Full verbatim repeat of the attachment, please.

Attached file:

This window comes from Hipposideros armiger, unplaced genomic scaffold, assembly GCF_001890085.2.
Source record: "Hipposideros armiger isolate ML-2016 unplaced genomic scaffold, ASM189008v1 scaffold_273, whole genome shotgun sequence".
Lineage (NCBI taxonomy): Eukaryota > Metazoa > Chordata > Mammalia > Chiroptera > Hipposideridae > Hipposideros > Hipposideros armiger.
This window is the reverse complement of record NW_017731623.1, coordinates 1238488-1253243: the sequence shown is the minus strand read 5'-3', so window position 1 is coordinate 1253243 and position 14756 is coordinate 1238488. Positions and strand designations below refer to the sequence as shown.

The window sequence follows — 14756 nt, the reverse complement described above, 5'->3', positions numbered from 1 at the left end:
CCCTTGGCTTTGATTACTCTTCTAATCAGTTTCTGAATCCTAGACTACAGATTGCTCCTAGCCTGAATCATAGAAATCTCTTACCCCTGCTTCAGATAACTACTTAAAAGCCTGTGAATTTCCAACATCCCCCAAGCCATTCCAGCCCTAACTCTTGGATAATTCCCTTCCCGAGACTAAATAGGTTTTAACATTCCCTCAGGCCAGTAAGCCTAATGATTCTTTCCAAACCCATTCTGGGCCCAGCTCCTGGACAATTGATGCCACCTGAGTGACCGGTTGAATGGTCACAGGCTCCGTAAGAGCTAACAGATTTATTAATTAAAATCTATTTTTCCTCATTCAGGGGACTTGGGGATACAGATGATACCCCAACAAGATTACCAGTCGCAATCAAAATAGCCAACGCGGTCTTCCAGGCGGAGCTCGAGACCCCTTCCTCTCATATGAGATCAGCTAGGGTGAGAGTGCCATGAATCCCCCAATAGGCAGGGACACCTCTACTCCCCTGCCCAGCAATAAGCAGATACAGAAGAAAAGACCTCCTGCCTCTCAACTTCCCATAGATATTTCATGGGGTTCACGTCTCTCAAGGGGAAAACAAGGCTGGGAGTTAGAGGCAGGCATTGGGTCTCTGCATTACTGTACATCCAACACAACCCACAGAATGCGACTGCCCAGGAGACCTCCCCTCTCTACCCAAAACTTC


This window comes from Hipposideros armiger, unplaced genomic scaffold, assembly GCF_001890085.2.
Source record: "Hipposideros armiger isolate ML-2016 unplaced genomic scaffold, ASM189008v1 scaffold_273, whole genome shotgun sequence".
Lineage (NCBI taxonomy): Eukaryota > Metazoa > Chordata > Mammalia > Chiroptera > Hipposideridae > Hipposideros > Hipposideros armiger.
This window is the reverse complement of record NW_017731623.1, coordinates 1238488-1253243: the sequence shown is the minus strand read 5'-3', so window position 1 is coordinate 1253243 and position 14756 is coordinate 1238488. Positions and strand designations below refer to the sequence as shown.

The window sequence follows — 14756 nt, the reverse complement described above, 5'->3', positions numbered from 1 at the left end:
CCCTTGGCTTTGATTACTCTTCTAATCAGTTTCTGAATCCTAGACTACAGATTGCTCCTAGCCTGAATCATAGAAATCTCTTACCCCTGCTTCAGATAACTACTTAAAAGCCTGTGAATTTCCAACATCCCCCAAGCCATTCCAGCCCTAACTCTTGGATAATTCCCTTCCCGAGACTAAATAGGTTTTAACATTCCCTCAGGCCAGTAAGCCTAATGATTCTTTCCAAACCCATTCTGGGCCCAGCTCCTGGACAATTGATGCCACCTGAGTGACCGGTTGAATGGTCACAGGCTCCGTAAGAGCTAACAGATTTATTAATTAAAATCTATTTTTCCTCATTCAGGGGACTTGGGGATACAGATGATACCCCAACAAGATTACCAGTCGCAATCAAAATAGCCAACGCGGTCTTCCAGGCGGAGCTCGAGACCCCTTCCTCTCATATGAGATCAGCTAGGGTGAGAGTGCCATGAATCCCCCAATAGGCAGGGACACCTCTACTCCCCTGCCCAGCAATAAGCAGATACAGAAGAAAAGACCTCCTGCCTCTCAACTTCCCATAGATATTTCATGGGGTTCACGTCTCTCAAGGGGAAAACAAGGCTGGGAGTTAGAGGCAGGCATTGGGTCTCTGCATTACTGTACATCCAACACAACCCACAGAATGCGACTGCCCAGGAGACCTCCCCTCTCTACCCAAAACTTC